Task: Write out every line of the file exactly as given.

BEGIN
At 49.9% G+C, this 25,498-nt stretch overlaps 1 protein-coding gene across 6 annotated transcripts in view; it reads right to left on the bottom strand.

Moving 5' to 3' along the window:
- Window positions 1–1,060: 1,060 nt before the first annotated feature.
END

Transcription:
At 49.9% G+C, this 25,498-nt stretch overlaps 1 protein-coding gene across 6 annotated transcripts in view; it reads right to left on the bottom strand.

Moving 5' to 3' along the window:
- Window positions 1–1,060: 1,060 nt before the first annotated feature.